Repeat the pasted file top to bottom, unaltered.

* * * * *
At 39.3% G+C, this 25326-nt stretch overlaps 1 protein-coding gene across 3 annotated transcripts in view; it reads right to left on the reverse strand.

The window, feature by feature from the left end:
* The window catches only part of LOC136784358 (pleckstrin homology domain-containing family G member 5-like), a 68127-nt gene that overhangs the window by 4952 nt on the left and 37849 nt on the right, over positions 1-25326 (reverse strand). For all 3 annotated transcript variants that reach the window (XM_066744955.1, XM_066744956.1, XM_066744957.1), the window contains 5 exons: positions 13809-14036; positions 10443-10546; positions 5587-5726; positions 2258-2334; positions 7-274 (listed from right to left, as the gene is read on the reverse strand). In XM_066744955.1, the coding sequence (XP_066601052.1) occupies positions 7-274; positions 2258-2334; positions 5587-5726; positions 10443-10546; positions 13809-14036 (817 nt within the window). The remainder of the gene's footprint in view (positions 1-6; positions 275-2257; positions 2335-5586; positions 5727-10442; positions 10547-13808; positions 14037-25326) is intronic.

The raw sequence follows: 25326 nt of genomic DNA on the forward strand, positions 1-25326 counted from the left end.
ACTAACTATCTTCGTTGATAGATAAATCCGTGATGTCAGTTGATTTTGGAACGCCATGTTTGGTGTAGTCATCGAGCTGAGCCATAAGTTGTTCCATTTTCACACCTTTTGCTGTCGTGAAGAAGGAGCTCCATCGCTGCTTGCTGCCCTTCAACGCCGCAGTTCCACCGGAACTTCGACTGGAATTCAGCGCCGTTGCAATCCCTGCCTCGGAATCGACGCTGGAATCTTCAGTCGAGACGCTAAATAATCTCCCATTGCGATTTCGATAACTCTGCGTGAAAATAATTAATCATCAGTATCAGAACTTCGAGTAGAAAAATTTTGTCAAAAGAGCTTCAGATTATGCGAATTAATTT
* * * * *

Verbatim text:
At 39.3% G+C, this 25326-nt stretch overlaps 1 protein-coding gene across 3 annotated transcripts in view; it reads right to left on the reverse strand.

The window, feature by feature from the left end:
* The window catches only part of LOC136784358 (pleckstrin homology domain-containing family G member 5-like), a 68127-nt gene that overhangs the window by 4952 nt on the left and 37849 nt on the right, over positions 1-25326 (reverse strand). For all 3 annotated transcript variants that reach the window (XM_066744955.1, XM_066744956.1, XM_066744957.1), the window contains 5 exons: positions 13809-14036; positions 10443-10546; positions 5587-5726; positions 2258-2334; positions 7-274 (listed from right to left, as the gene is read on the reverse strand). In XM_066744955.1, the coding sequence (XP_066601052.1) occupies positions 7-274; positions 2258-2334; positions 5587-5726; positions 10443-10546; positions 13809-14036 (817 nt within the window). The remainder of the gene's footprint in view (positions 1-6; positions 275-2257; positions 2335-5586; positions 5727-10442; positions 10547-13808; positions 14037-25326) is intronic.

The raw sequence follows: 25326 nt of genomic DNA on the forward strand, positions 1-25326 counted from the left end.
ACTAACTATCTTCGTTGATAGATAAATCCGTGATGTCAGTTGATTTTGGAACGCCATGTTTGGTGTAGTCATCGAGCTGAGCCATAAGTTGTTCCATTTTCACACCTTTTGCTGTCGTGAAGAAGGAGCTCCATCGCTGCTTGCTGCCCTTCAACGCCGCAGTTCCACCGGAACTTCGACTGGAATTCAGCGCCGTTGCAATCCCTGCCTCGGAATCGACGCTGGAATCTTCAGTCGAGACGCTAAATAATCTCCCATTGCGATTTCGATAACTCTGCGTGAAAATAATTAATCATCAGTATCAGAACTTCGAGTAGAAAAATTTTGTCAAAAGAGCTTCAGATTATGCGAATTAATTT